Your indebted student,
Srijan Pal Singh"

The country loves Kalam

kalam thoughts
The love for Kalam is overwhelming and outpouring. India loves Kalam. Indians love Kalam. A life well led by example.  No salute will be enough for this son of the soil, whose lifetime achievements are too many to be retold. A great, dedicated teacher, Dr Kalam remained the true son of Mother India until the very end.

Coming from a humble background, Dr. Kalam's thoughts/quotes are an inspiration for us all.

"If you fail, never give up because FAIL means First Attempt In Learning."
"END is not the end, but in fact, it means Effort Never Dies"
"If you get No as an answer, remember N.O. means Next Opportunity."
"The best brains of the country may be found on the last benches of the classroom."
"To succeed in your mission, you must have single-minded devotion to your goal"
Dr Kalam's definition of a birthday is "The only day when your mother smiled when you cried."
"Confidence and hard work is the best medicine to kill a disease called failure."
"One best book is equal to hundred good friends. But one good friend is equal to a library."
"You cannot change your future, but you can change your habits. Your habits will change your future."


Popular posts from this blog

Can we use the soaked water for millets? Does millet need to be soaked?

Do millets contain anti-nutrients? Yes, they do. In fact, all whole grains, including oats, contain phytates, which bind to minerals and make their absorption difficult for the body. Soaking is the first step toward reducing anti-nutrients from millets. Soak for at least 6-8 hours to make digestion easier. Discard the soaked water and then proceed to the next step of cooking. Remove foam from top to reduce gassy elements from millets.  How long should millet be soaked before cooking? Soaking the millets overnight is a safe practice. Soaking breaks down the phytic acid in millets or for that matter grains and nuts. Phytic acid hinders the absorption of minerals and nutrients in food, including calcium, iron, and zinc. How? Phytates bind to minerals and nutrients and make their absorption difficult in the gut. Your tummy finds it tough to digest millets in that case. So soaking millets and draining off that soaked water makes it easier on your tummy.  Are millets safe for thyroid? Does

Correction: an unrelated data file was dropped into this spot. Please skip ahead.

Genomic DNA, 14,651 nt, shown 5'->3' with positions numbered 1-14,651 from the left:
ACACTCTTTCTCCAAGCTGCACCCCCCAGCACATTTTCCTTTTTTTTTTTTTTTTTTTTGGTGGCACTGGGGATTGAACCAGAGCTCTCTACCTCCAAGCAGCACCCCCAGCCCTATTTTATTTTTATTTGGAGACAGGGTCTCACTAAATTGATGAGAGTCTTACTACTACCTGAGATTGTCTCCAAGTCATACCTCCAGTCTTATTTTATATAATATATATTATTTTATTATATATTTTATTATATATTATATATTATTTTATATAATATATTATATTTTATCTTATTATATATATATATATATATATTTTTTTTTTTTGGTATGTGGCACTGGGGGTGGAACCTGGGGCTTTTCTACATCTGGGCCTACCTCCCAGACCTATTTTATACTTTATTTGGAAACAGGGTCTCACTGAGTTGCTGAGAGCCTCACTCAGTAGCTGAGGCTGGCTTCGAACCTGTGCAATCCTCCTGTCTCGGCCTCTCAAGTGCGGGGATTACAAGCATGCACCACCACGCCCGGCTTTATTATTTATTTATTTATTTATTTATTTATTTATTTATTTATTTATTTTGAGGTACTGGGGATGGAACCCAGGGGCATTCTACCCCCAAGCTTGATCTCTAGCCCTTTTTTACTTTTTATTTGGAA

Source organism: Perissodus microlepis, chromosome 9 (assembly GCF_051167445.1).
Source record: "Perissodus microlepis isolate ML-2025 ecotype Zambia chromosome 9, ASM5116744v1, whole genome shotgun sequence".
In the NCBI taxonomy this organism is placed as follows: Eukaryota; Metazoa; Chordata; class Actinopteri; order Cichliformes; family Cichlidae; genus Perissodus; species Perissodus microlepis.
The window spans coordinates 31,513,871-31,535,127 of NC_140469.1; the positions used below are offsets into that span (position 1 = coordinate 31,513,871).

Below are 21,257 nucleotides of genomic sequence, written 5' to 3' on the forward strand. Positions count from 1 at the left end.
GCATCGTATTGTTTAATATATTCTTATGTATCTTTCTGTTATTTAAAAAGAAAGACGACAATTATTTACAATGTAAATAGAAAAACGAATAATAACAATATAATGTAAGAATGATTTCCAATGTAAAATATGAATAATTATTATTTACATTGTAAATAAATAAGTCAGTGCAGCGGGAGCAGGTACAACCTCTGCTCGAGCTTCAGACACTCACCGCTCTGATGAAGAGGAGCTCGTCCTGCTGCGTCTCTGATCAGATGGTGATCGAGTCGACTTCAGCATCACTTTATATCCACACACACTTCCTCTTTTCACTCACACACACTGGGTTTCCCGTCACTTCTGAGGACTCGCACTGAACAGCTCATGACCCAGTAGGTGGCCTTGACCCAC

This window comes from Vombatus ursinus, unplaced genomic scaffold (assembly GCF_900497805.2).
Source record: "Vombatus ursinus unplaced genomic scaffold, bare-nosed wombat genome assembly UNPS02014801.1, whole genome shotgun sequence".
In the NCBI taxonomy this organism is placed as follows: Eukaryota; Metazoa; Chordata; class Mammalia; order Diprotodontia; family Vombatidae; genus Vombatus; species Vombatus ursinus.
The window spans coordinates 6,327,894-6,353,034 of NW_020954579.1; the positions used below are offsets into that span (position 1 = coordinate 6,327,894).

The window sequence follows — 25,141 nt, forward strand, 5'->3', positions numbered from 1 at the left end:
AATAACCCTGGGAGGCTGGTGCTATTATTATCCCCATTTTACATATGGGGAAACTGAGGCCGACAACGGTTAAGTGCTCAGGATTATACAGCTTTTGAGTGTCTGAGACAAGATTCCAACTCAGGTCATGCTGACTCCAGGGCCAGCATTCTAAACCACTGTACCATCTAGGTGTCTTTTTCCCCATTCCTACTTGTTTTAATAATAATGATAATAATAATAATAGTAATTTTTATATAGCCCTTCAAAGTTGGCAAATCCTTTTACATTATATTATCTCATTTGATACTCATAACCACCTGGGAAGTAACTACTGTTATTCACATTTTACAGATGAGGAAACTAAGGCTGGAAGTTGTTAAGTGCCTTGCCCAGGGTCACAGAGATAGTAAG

How To Make Jowar Roti Without Breaking With Rolling Pin at Home [Sorghum Flour Recipes\Benefits]

Is Jowar good for weight loss? Is Jowar better than wheat? Is Jowar good in summer? Is Jowar good for thyroid? Is Jowar better than Bajra? Can Jowar be eaten everyday? Well, these are some of the most common questions people ask about sorghum flour. Well, sorghum benefits health in more ways than one. First, if you are wondering how to make jowar roti without breaking with a rolling pin at home, let's dig into it and see how to do that easily. The method I follow for making soft, fluffy jowar rotis came up in my mind after my successful trial of ragi jowar chocos at home. I was making sorghum flour chapati earlier as well. Back then, I would struggle to gather the dough and it would often break. But this method has been a revelation of its own. I am happy to share it with you all.  Jowar is heat or cold  Jowar or sorghum has a cold potency so that means you can enjoy it during summers as a coolant. I won't mind enjoying jowar or sorghum flour recipes during winters too because

Dhokla Without Curd

Dhokla needs no introduction. The super easy recipe makes a great snack, loved by young and old and kids.I never loved dhokla until I prepared this delicious Gujarati snack myself. I had to try it since hubby loves dhokla. dhokla Recipe 1 cup besan (gram flour) 1 tbsp - lemon juice a pinch of haldi little water 1 tsp -Ginger Paste  2 tsp - Eno Fruit Salt Salt to taste Add turmeric and water to gram flour. The batter should not be flowy. Keep aside for 20 minutes. Add 1 tsp of lemon juice, ginger paste, salt . Mix well. Grease a mould for steaming the dhokla. Add eno just before steaming. Pour the batter in the steamer. Keep it for steaming for 20 mins. (Keep an eye on the batter) Tempering: Oil - 1 tsp Mustard Seeds - 1 tsp Green Chilli - 1 tsp Salt - as per taste Sugar - 1 tsp Lime Juice - 1 tsp Few Curry Leaves 1 cup of water Coriander Leaves for garnishing Heat oil in a pan, add mustard seeds. When mustard splutters, add curry leaves. Add wate